We don't get caught up in the commercial aspect of the holiday and try to be thankful for our blessings on a daily basis. Our holiday is usually spent preparing a meal that celebrates the final harvest before we transition into a cold winter. It's our way of celebrating the bounty of our region and giving thanks to the local farmers and fishermen who work so hard to bring us fresh, beautiful and sustainable food. El's recipe: Honey pecan banana bread with shaved chocolate
Krista, who was born in Canada, raised in the US and now lives in Queensland, writes:
Thanksgiving was huge in my family. Every year we would invite about 60 people to our house to celebrate. Mum and I would spend an entire week cleaning, cooking, baking, and decorating, setting up long tables so everyone could be together. Folks would stay for hours visiting while children ran around playing their heart's out. Such good memories. Krista's recipe: Cranberry currant butter tarts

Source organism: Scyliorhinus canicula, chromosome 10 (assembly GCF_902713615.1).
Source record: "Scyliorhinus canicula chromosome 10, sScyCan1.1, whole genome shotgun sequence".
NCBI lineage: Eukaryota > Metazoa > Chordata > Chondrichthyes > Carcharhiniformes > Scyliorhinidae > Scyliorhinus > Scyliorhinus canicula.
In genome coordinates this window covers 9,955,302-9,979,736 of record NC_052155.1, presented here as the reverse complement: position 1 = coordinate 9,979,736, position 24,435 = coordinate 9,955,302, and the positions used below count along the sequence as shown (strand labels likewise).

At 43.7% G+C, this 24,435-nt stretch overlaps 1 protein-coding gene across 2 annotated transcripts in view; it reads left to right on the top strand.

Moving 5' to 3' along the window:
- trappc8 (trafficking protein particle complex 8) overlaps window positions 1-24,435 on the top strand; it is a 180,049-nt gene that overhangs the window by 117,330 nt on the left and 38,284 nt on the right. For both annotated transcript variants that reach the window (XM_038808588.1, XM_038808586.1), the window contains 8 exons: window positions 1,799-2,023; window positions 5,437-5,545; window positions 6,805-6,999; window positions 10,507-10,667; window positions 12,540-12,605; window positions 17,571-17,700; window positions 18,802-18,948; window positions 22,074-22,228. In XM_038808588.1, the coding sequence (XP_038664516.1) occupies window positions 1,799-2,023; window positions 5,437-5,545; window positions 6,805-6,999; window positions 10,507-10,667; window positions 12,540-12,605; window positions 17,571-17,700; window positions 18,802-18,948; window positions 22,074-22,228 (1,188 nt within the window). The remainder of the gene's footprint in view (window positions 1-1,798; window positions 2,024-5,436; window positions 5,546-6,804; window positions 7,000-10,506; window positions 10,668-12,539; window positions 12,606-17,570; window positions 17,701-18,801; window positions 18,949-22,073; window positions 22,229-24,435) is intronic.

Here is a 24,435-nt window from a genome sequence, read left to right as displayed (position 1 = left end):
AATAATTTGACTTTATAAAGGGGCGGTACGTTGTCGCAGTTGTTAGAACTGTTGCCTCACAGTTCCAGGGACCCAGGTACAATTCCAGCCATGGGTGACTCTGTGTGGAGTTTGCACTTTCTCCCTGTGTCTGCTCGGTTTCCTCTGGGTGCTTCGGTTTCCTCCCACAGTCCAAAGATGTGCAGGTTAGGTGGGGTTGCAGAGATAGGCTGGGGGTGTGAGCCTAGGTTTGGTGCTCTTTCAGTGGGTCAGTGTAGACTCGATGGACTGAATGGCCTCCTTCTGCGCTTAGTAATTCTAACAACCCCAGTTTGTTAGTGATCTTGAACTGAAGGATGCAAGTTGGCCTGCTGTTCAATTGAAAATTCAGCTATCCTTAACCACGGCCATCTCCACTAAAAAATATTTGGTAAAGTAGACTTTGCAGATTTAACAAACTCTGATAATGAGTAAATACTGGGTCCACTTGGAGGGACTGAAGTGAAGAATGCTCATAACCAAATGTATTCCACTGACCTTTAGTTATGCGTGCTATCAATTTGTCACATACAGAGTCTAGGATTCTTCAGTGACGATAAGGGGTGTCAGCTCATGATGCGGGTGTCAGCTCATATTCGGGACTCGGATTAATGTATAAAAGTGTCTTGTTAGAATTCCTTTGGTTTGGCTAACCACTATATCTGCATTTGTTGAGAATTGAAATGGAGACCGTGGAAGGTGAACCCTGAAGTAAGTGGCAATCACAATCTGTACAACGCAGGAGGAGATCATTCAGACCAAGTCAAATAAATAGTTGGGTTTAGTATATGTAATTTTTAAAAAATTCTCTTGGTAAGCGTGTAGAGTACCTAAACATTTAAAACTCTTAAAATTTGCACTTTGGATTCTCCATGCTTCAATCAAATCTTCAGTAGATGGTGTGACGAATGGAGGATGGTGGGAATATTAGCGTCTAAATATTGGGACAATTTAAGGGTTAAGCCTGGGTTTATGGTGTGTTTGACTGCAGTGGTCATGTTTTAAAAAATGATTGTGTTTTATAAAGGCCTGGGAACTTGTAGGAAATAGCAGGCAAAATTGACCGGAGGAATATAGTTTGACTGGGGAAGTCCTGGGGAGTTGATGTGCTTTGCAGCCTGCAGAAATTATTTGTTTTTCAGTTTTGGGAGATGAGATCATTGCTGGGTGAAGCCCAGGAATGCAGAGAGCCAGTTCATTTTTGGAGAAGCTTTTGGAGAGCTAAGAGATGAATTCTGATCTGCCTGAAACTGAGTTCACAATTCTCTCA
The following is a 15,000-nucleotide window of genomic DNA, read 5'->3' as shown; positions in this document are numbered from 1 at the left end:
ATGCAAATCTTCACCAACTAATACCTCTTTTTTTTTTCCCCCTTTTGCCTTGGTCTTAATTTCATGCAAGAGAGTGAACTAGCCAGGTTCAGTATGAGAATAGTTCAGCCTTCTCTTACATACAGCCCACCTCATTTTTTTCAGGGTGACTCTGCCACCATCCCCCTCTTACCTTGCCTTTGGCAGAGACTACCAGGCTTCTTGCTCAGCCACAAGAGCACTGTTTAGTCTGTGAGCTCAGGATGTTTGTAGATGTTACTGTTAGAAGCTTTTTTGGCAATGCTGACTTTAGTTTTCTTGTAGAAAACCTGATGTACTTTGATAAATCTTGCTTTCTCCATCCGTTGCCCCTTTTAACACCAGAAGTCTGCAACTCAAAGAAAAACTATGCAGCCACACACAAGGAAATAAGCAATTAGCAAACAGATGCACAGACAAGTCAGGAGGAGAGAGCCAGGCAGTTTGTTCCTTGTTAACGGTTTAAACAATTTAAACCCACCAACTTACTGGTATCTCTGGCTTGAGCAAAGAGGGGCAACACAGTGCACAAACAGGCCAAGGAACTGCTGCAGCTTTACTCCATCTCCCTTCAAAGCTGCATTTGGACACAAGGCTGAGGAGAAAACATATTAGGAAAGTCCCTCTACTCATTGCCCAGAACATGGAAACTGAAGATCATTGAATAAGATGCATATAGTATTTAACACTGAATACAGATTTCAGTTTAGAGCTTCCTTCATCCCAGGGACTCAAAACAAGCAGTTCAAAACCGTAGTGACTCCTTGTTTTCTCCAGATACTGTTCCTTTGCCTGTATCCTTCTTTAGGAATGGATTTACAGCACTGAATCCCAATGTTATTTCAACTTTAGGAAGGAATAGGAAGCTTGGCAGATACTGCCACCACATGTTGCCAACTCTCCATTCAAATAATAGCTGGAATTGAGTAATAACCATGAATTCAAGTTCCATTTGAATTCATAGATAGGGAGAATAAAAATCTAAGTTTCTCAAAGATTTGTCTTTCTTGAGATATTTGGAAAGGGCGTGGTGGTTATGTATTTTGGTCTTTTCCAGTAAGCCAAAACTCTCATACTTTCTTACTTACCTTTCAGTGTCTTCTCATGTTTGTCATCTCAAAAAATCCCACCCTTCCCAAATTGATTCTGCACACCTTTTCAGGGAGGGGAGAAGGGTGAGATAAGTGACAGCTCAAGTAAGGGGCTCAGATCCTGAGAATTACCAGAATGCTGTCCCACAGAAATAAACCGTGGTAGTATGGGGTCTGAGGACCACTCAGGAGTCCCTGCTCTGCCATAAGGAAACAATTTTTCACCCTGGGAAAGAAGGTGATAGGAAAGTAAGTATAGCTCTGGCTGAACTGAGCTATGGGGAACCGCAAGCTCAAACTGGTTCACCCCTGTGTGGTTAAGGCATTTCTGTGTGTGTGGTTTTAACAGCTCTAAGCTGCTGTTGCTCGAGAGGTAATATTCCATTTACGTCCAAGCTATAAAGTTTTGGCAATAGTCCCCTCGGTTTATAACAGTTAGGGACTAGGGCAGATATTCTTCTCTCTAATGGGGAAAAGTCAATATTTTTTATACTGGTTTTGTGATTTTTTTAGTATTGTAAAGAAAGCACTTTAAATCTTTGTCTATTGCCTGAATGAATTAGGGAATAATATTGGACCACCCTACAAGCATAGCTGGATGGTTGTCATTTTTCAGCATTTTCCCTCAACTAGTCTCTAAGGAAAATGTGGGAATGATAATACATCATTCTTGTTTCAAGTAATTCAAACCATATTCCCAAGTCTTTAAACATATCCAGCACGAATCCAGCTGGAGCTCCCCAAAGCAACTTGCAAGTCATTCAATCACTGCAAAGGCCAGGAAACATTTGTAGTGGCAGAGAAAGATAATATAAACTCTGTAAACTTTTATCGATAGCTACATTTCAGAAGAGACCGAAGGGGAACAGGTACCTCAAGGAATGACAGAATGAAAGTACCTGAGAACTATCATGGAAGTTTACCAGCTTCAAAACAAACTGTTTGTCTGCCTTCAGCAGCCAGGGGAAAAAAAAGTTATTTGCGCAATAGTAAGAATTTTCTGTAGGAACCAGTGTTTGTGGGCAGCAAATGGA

Liz in Indianapolis, Indiana explains:
Tradition abounds on our Thanksgiving table. And those traditions have built memories for my family. Turkey, stuffing, mashed potatoes and pumpkin pie are a given, but other dishes must be present as well. These never change from year to year. My grandmother's overnight fruit salad and this spinach soufflé must grace the table... otherwise the family would revolt! Thanksgiving means quality family time with no agenda. We watch football in front of a roaring fire, eat a hearty meal full of comfort foods and regale each other with stories that ultimately bring laughter. It's a day that reminds us what's truly important. Liz's recipe: Spinach souffle
Heather in Michiana, Michigan says simply: